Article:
In the remarkable degree of scholarship that has been written on Frederick Law Olmsted since a resurgence of interest in his life during the early 1970s, there have been a number of varying interpretations regarding the social attitudes with which he approached his first major project, New York’s Central Park. Following a classic pendulum pattern, study has vacillated between emphasizing his democratic vision for the park to placing more of a focus upon his esteem for gentility. In the former, scholars such as biographer Laura Wood Roper described Olmsted’s idea of Central Park as a place for Americans of all classes to come and enjoy natural beauty together; the park’s open access reflected Olmsted’s interest in the park’s service to all city-dwellers. In the latter, however, historians such as Geoffrey Blodgett objected to this flattering view and instead drew attention to Olmsted’s sympathy for aristocratic notions of refinement, with the park acting as a civilizing institution for the betterment of the working classes. These views were eventually somewhat reconciled by later scholars such as Susanna Zetzel, who portrayed Olmsted as one with democratic convictions, qualified by his regard for gentlemanly manners. This more balanced approach has recently been overtaken somewhat with another wave of more positive scholarship, linked with historians such as Witold Rybczynski and Elizabeth Barlow Rogers who accept Olmsted as a man of his time but have chosen to cast his intentions in a sympathetic light, writing in a general tone of celebration rather than critique. For many of these men and women, the papers of Frederick Law Olmsted have been an invaluable resource and the compilation of his letters and writings has been a major catalyst for ongoing scholarly discussion of Olmsted’s life, philosophy and work.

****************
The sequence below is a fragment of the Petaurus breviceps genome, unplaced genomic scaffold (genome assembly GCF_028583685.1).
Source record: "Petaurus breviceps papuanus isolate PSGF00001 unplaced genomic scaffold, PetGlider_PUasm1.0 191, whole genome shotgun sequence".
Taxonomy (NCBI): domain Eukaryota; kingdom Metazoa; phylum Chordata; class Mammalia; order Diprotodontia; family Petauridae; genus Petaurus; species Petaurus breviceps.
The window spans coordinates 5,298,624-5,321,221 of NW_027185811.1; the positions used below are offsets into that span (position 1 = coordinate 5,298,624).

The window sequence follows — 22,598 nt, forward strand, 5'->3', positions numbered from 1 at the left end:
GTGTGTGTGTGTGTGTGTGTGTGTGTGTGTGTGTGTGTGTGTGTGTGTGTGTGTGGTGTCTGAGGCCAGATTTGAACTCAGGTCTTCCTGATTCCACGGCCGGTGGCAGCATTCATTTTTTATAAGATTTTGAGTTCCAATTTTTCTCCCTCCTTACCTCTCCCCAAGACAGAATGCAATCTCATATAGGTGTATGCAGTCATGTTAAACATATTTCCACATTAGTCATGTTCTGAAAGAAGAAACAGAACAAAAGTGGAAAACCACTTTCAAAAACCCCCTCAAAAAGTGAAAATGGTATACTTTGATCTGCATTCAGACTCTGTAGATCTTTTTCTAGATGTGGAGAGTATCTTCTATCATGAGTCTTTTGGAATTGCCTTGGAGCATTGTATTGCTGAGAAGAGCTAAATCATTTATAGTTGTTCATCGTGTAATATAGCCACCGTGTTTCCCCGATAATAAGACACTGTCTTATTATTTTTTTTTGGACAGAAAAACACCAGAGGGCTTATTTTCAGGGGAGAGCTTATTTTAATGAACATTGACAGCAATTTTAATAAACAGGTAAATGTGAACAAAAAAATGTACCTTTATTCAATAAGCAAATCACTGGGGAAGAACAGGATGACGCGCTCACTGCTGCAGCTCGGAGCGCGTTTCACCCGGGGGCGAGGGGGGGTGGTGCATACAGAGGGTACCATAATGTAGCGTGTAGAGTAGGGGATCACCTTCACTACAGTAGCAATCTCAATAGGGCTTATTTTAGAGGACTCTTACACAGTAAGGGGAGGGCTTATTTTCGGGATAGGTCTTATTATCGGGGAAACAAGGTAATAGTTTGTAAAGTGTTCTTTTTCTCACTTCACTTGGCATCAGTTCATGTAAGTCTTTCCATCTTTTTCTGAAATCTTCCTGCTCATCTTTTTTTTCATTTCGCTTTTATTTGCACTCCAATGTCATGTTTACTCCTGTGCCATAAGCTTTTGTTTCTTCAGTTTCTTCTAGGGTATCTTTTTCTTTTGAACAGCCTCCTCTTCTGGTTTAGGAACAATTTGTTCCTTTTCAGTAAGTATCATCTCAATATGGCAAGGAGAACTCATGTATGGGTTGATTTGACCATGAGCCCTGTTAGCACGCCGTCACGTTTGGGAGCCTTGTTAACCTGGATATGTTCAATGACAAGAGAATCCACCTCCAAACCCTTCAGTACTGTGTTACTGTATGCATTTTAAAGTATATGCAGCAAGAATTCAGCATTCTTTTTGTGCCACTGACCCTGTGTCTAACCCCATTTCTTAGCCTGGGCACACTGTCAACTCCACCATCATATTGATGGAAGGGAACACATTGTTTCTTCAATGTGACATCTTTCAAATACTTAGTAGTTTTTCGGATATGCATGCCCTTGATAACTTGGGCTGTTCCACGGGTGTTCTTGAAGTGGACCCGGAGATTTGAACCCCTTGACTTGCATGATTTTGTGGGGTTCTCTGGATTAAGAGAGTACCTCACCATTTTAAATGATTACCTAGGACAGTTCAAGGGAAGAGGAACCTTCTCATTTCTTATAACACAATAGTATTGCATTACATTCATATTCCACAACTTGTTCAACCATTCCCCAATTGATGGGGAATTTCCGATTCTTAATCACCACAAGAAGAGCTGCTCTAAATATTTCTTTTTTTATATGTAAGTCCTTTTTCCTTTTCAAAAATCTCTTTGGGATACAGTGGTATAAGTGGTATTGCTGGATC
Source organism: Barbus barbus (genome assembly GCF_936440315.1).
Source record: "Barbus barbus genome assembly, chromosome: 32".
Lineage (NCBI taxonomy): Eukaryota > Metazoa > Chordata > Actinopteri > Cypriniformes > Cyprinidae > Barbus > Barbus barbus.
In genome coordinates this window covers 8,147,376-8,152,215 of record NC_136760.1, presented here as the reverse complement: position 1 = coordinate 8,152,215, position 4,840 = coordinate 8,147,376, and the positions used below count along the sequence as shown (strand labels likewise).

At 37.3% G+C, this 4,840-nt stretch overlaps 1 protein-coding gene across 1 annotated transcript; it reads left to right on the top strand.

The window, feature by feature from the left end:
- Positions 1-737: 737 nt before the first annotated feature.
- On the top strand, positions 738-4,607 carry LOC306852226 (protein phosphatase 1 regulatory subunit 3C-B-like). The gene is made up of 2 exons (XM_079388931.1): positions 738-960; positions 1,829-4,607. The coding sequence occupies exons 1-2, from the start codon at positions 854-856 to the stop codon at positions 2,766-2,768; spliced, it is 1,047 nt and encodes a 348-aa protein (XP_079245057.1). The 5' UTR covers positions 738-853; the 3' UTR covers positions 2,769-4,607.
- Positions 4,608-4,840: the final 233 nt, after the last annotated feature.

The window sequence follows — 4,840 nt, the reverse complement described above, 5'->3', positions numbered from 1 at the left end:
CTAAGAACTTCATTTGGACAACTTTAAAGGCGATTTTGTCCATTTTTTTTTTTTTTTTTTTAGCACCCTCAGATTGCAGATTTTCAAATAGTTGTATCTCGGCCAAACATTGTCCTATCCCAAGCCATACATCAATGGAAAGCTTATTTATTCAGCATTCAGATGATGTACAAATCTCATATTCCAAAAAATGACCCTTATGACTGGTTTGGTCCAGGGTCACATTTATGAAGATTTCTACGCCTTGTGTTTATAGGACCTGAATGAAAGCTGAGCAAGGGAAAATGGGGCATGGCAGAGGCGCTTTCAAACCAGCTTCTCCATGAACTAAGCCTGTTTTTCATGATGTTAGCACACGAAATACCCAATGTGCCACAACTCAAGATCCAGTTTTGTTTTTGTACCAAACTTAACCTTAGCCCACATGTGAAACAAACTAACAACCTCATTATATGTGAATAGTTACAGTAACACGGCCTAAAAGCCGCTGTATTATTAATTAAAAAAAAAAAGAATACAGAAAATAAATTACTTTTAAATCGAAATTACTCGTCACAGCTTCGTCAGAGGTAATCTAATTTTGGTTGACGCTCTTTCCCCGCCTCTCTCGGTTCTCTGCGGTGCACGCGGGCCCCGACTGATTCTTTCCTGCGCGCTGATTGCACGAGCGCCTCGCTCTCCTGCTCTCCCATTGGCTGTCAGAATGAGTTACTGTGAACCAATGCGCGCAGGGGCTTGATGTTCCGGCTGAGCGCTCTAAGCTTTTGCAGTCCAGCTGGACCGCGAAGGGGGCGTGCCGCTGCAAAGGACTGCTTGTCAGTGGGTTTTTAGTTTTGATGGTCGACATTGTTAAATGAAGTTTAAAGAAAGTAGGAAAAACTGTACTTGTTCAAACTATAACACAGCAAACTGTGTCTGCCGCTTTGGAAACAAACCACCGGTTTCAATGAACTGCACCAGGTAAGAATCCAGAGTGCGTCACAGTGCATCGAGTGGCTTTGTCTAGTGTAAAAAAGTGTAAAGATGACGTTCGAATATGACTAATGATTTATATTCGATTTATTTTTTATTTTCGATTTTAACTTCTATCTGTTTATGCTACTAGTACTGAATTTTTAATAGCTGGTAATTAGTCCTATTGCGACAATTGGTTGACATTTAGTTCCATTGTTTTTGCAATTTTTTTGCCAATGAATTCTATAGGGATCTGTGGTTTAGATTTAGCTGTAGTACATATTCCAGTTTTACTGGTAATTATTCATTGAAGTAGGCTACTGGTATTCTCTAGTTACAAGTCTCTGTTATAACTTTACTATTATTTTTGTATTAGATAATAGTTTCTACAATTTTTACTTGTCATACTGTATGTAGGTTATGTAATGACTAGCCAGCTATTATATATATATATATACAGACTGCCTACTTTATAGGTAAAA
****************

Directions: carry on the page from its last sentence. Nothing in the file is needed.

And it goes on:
History, Philosophy and Political Science
Library Research Prize - First Place Winner
HIS499 History Senior Seminar
Murray, Matisse, "Trees Nestled Among Skyscrapers: Frederick Law Olmsted and the Creation of Central Park" (2013). Library Research Prize Student Works. 11.
Reflection on Library Research process required to qualify for Library Research Prize
This work is licensed under a Creative Commons Attribution-NonCommercial-No Derivative Works 4.0 International License.